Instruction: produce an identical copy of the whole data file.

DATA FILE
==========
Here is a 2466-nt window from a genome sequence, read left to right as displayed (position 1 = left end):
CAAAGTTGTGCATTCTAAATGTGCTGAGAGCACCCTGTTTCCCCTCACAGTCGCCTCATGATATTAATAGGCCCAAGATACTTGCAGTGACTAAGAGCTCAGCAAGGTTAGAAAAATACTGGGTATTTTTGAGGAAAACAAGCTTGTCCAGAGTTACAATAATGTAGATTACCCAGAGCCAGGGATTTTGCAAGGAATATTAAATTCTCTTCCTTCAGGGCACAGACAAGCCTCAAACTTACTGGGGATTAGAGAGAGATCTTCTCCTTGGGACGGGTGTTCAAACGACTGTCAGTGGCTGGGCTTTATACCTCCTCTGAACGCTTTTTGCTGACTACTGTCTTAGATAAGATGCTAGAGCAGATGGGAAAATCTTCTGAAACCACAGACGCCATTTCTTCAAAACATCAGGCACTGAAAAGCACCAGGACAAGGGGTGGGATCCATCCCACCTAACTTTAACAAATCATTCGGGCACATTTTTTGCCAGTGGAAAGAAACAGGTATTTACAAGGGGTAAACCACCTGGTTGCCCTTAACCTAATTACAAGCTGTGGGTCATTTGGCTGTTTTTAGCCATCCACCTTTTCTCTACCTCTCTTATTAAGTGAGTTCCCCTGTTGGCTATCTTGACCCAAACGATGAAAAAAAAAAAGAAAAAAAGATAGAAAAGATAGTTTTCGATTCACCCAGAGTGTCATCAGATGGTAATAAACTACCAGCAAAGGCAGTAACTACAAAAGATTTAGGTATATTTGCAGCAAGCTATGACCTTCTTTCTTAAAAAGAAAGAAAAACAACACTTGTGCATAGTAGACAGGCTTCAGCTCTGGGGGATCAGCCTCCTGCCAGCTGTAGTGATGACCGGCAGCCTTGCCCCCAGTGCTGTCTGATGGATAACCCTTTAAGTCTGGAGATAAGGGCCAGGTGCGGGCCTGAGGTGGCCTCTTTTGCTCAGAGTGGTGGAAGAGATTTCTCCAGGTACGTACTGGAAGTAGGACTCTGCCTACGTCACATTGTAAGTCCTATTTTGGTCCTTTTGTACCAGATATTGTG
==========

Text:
Here is a 2466-nt window from a genome sequence, read left to right as displayed (position 1 = left end):
CAAAGTTGTGCATTCTAAATGTGCTGAGAGCACCCTGTTTCCCCTCACAGTCGCCTCATGATATTAATAGGCCCAAGATACTTGCAGTGACTAAGAGCTCAGCAAGGTTAGAAAAATACTGGGTATTTTTGAGGAAAACAAGCTTGTCCAGAGTTACAATAATGTAGATTACCCAGAGCCAGGGATTTTGCAAGGAATATTAAATTCTCTTCCTTCAGGGCACAGACAAGCCTCAAACTTACTGGGGATTAGAGAGAGATCTTCTCCTTGGGACGGGTGTTCAAACGACTGTCAGTGGCTGGGCTTTATACCTCCTCTGAACGCTTTTTGCTGACTACTGTCTTAGATAAGATGCTAGAGCAGATGGGAAAATCTTCTGAAACCACAGACGCCATTTCTTCAAAACATCAGGCACTGAAAAGCACCAGGACAAGGGGTGGGATCCATCCCACCTAACTTTAACAAATCATTCGGGCACATTTTTTGCCAGTGGAAAGAAACAGGTATTTACAAGGGGTAAACCACCTGGTTGCCCTTAACCTAATTACAAGCTGTGGGTCATTTGGCTGTTTTTAGCCATCCACCTTTTCTCTACCTCTCTTATTAAGTGAGTTCCCCTGTTGGCTATCTTGACCCAAACGATGAAAAAAAAAAAGAAAAAAAGATAGAAAAGATAGTTTTCGATTCACCCAGAGTGTCATCAGATGGTAATAAACTACCAGCAAAGGCAGTAACTACAAAAGATTTAGGTATATTTGCAGCAAGCTATGACCTTCTTTCTTAAAAAGAAAGAAAAACAACACTTGTGCATAGTAGACAGGCTTCAGCTCTGGGGGATCAGCCTCCTGCCAGCTGTAGTGATGACCGGCAGCCTTGCCCCCAGTGCTGTCTGATGGATAACCCTTTAAGTCTGGAGATAAGGGCCAGGTGCGGGCCTGAGGTGGCCTCTTTTGCTCAGAGTGGTGGAAGAGATTTCTCCAGGTACGTACTGGAAGTAGGACTCTGCCTACGTCACATTGTAAGTCCTATTTTGGTCCTTTTGTACCAGATATTGTG